When we moved into our new home, I was pleased that it came with one of those black composting bins. I was eager to compost all our kitchen waste, grass cuttings and hedge trimmings.
Two years later, the bin was full of slimy and disgusting stuff. Composting looked like a big fail. I didn't even know what I'd done wrong.
Thankfully, I found out what the problem was: apparently, there's two groups of compost materials, a green group (vegetable peelings/fruit scraps, cut flowers/grass, teabags, coffee grounds) and a brown group (cardboard, eggshells, crunched up paper, shredded branches and twigs). While it's not essential to layer these groups, they have to be present in some sort of balance, ideally 50-50%, and mine had too little brown stuff. The solution was to turn the compost and add some brown material as I went along. I also learned that having your compost bin stand on a slab of stone is not conducive to good composting action. It's much better to have it stood on grass or bare soil. Waste Aware Scotland has some great resources on how to compost the right way, including a very handy sheet on how to compost at home. They also have a subsidised scheme of home composting bins (and I'm sure something similar will exist in other parts of the country).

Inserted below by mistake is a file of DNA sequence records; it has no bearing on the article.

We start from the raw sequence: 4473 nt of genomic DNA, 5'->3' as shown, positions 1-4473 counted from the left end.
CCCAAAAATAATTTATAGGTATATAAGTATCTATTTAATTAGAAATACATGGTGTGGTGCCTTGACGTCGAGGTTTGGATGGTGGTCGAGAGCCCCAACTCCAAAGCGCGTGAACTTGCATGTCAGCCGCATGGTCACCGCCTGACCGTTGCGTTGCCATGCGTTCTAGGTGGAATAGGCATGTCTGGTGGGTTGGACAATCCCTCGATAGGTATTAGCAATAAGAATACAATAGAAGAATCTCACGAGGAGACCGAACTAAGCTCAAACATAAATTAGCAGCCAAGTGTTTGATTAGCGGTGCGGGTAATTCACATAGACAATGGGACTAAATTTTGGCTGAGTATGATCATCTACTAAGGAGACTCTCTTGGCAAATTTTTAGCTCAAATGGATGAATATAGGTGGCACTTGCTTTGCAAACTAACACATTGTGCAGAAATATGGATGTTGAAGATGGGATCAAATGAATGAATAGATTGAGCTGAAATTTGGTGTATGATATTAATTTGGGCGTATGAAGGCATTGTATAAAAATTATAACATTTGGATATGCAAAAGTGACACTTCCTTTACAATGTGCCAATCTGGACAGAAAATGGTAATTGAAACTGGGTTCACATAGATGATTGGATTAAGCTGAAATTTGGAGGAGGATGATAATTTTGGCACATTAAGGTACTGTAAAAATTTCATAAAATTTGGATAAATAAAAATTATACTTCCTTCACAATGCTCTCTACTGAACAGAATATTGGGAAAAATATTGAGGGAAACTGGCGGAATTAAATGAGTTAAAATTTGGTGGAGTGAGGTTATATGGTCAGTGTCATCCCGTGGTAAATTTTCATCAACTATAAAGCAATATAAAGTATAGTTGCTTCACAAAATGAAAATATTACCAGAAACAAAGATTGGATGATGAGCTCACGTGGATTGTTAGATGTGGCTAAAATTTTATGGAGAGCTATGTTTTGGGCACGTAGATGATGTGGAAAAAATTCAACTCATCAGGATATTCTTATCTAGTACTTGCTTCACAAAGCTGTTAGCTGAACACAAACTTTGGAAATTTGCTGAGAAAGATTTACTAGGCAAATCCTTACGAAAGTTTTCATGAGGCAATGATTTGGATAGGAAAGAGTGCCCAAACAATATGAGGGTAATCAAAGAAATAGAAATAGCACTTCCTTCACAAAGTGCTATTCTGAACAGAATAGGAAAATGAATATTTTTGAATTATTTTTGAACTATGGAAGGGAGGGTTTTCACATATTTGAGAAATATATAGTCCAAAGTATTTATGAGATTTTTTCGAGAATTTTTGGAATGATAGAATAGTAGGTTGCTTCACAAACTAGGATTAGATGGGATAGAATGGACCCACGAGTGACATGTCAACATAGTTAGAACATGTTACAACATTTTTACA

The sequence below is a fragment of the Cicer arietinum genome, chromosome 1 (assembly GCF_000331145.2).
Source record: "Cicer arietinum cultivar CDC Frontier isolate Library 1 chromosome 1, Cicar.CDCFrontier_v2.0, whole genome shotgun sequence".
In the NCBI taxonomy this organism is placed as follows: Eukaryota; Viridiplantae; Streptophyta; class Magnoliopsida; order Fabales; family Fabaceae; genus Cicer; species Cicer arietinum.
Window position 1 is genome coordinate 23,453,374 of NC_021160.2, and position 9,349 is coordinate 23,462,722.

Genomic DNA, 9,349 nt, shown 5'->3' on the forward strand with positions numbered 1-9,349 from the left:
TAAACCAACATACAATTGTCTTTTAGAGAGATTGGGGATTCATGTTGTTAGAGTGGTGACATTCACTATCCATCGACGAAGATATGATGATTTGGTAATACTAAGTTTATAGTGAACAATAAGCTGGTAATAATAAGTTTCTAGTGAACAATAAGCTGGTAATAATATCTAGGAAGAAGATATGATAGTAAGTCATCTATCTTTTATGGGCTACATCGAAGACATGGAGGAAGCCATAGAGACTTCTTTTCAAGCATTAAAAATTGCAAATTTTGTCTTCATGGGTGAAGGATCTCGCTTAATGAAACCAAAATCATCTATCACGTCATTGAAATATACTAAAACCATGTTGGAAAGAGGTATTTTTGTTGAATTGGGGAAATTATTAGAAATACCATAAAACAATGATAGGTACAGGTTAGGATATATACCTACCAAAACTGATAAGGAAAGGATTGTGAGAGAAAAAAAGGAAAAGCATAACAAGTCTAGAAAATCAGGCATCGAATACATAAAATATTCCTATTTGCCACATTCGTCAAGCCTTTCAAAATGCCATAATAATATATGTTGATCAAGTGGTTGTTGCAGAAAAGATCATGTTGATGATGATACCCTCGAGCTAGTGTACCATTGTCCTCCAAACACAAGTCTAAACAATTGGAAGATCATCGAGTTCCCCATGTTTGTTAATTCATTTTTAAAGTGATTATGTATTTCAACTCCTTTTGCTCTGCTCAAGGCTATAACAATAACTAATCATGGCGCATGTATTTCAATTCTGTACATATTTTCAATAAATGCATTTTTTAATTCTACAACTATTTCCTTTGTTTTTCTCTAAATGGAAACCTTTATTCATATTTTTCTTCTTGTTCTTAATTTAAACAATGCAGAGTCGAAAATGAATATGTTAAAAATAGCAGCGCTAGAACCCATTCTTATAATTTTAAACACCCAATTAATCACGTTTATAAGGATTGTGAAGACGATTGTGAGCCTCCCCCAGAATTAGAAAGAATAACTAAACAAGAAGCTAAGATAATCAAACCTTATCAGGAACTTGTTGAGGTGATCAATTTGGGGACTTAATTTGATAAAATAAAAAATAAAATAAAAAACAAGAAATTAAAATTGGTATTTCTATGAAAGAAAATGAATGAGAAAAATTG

Now, turning the compost didn't sound very appealing while I was suffering from Pelvic Girdle Pain and could barely move, nor does it sound appealing in your last weeks of pregnancy. However, I still decided to open the lid and see what I could do.
And magically, the compost had lost all sliminess, presenting itself odourless as it should be, with a rather nice consistency. Ready for sieving! So a sieve was bought, and this weekend, I set myself to work. At least half of the material in the bin was degraded sufficiently to be used as compost, lovely looking stuff, just the right mix of organic matter and ash. All the material that didn't sieve went back into the bin, as a good grounding for the next batch.
Somehow I managed to make compost without ever turning it and even not getting the mix right. It took much longer, but it still worked. Still, I'll make sure that this time, there'll be enough brown stuff just because I really don't fancy ever having to turn a slimy compost heap. There are limits to my enthusiasm.
For now, I've got plenty of compost ready for planting a winter crop, plus space in the compost bin for all my kitchen and garden waste. I'm rather pleased. And below is a rather unrelated photo of our tatties harvest from last week. The red ones clearly did better.